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I know that long time ago computer scientists decided to treat all pointers to memory cell of address 0 as NULL. However, the memory cell at that address does exists after all, right? In that case, what value is stored there? Since it's OS that decides how to allocate memory it should be able to access (and modify) value of all cells in the RAM, including the one of index 0, right?

edit: Yes, I have already seen this question. The thing is that I don't really ask where the NULL pointer actually points to. It is more of extension of former question as I want to know what the byte value of that memory cell is or what it depends on.

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The physical 0 address corresponds indeed in general to a memory location in which some value is stored. The value is however system and environment dependent:

  • if the hardware maps this address to some ROM chip, the value is obviously fixed.
  • if it's RAM, at power-on the content is unpredictable, and you should consider it random. It's however not really random : it could contain some previously stored value. This property is used in cold boot attacks.
  • The BIOS/UEFI/OS could would clear it to 0 at startup. Some process could store their variable there.

But nowadays, most CPU and OSes use virtual memory. In such a scheme, every process only sees a virtual address space. This space is organized in "pages" (blocks of contiguous memory) that are mapped to physical address, not mapped, and/or swapped to some disk space by a page handler.

So the address N of one process will not be the address N of another process. And in particular, the virtual address 0 might not be teh physical address 0. It could well remain unmapped, causing a hardware exception (page fault) for every access attempt (more explanations here).

  • Following the NULL pointer is a common error. Some operating systems do not map the page at address 0 to force a memory exception when a NULL pointer is used. – BillThor Dec 11 '16 at 3:04
  • @BillThor dereferencing a NULL pointer in C or a nullptr in C++ is undefined behavior and shall never be done. But this is a standard specification of a couple of languages (which happen to be used for writing OSes) and not a universal hardware constraint. The OP seems aware of all this and asks what value there would be if he could access it. Simple intellectual curiosity :-) – Christophe Dec 11 '16 at 10:46
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This is just hardware dependent. The address 0 will be valid in quite a number of processors. It's an address like any other address. So whether your CPU will raise an exception on accessing the address 0 just depends. I just checked with the 6502 (which still is used in washing machines) where the zero-page is an extra register bank. Other processors map this page to I/O registers.

Interestingly the idea to use hardware traps for 0-pointer recognition seems to be a rather "new" idea: see ACM paper

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I know that long time ago computer scientists decided to treat all pointers to memory cell of address 0 as NULL.

Sort of, and practically speaking, yes. However, going back to the C language, in the days of yore, the literal number 0 is taken to mean the null value in a pointer context. Yet the standard does not require that null has a bit pattern value of all zeros. It could, for example, as an implementation choice, be -1 instead (the bit pattern of all ones). However, over the years, implementers have settled on the bit pattern of all zeroes to mean null.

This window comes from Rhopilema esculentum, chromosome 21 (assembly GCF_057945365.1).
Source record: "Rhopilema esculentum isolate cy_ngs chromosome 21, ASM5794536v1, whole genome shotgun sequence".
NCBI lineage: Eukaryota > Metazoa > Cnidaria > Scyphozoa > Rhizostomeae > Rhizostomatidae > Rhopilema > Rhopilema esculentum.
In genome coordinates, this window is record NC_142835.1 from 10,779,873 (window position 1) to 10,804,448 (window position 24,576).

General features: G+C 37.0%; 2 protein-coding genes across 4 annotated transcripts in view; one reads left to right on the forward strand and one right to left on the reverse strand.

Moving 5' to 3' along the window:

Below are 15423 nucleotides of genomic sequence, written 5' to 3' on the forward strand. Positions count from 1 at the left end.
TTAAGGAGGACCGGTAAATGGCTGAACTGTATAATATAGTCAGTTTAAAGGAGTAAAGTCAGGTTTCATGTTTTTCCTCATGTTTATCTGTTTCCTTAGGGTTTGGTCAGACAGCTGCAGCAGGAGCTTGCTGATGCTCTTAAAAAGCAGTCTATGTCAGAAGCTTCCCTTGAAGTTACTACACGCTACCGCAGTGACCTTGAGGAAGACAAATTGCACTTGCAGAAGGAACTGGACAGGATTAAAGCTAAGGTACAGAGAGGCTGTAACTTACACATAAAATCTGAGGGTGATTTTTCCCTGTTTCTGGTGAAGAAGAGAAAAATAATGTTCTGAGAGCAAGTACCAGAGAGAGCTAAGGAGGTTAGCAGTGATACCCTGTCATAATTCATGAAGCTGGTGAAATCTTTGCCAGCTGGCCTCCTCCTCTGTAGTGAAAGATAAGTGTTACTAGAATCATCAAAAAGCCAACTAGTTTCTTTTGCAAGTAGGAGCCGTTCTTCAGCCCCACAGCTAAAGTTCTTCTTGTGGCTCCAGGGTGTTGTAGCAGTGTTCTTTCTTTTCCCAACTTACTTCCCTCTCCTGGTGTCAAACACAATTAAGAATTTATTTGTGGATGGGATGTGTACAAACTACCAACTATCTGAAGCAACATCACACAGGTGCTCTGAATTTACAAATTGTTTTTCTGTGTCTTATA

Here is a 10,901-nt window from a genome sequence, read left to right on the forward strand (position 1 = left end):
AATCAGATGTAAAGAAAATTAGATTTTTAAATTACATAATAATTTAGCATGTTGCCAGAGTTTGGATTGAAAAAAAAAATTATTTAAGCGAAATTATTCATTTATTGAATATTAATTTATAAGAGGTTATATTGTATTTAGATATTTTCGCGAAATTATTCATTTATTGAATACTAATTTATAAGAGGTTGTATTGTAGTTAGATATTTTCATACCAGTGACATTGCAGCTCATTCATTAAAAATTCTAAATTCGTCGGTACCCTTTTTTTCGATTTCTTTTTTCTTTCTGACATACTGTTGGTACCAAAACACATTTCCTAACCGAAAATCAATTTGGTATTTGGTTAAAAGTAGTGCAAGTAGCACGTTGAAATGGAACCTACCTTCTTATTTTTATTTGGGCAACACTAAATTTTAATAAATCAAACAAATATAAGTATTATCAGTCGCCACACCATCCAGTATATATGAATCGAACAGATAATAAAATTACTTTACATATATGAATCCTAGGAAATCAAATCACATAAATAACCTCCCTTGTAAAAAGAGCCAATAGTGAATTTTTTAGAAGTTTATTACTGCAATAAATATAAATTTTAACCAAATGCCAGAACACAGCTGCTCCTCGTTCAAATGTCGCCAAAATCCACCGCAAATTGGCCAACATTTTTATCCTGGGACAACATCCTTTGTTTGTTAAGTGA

However, the memory cell at that address does exists after all, right? In that case, what value is stored there? Since it's OS that decides how to allocate memory it should be able to access (and modify) value of all cells in the RAM, including the one of index 0, right?

You would have to decide what context your asking about: directly on the processor, or in a process on an operating system.

On an embedded controller/processor, you might not have an operating system with virtual memory. And further, it is common for microprocessors to not only have memory at zero (and/or in highmem) that relates to I/O devices, or is otherwise special rather than being true memory, though true memory is also commonly found at address zero. So in this environment, zero exists as an address, and may or may not be special to the processor in some way.

For a process running within an operating system that offers virtual memory, modern operating systems will often choose to map a number of pages around zero effectively to undefined, so there simply isn't any actual memory at address zero. A request to access memory at zero will result in a fault (such as a segmentation fault).

On the other hand, some operating systems will provide readonly pages of zeros and allow reads to or around zero, while only faulting on writes to zero.

  • We're mostly using a flat memory model nowadays, so a value of 0 for a null-pointer usually makes sense. But back when C was designed, that wasn't true. Different pointers could have different physical structure (e.g. a near pointer could take 8 bits, while a long pointer could take 16 bits), or you could have segmented memory of some kind (so a null pointer would really be e.g. a valid pointer to the null segment)... the cases were many, and the "physical" value of NUL often wasn't zero (in C, the logical NUL == 0 was translated to the actual "null pointer" value during compilation). – Luaan Sep 13 '17 at 13:50

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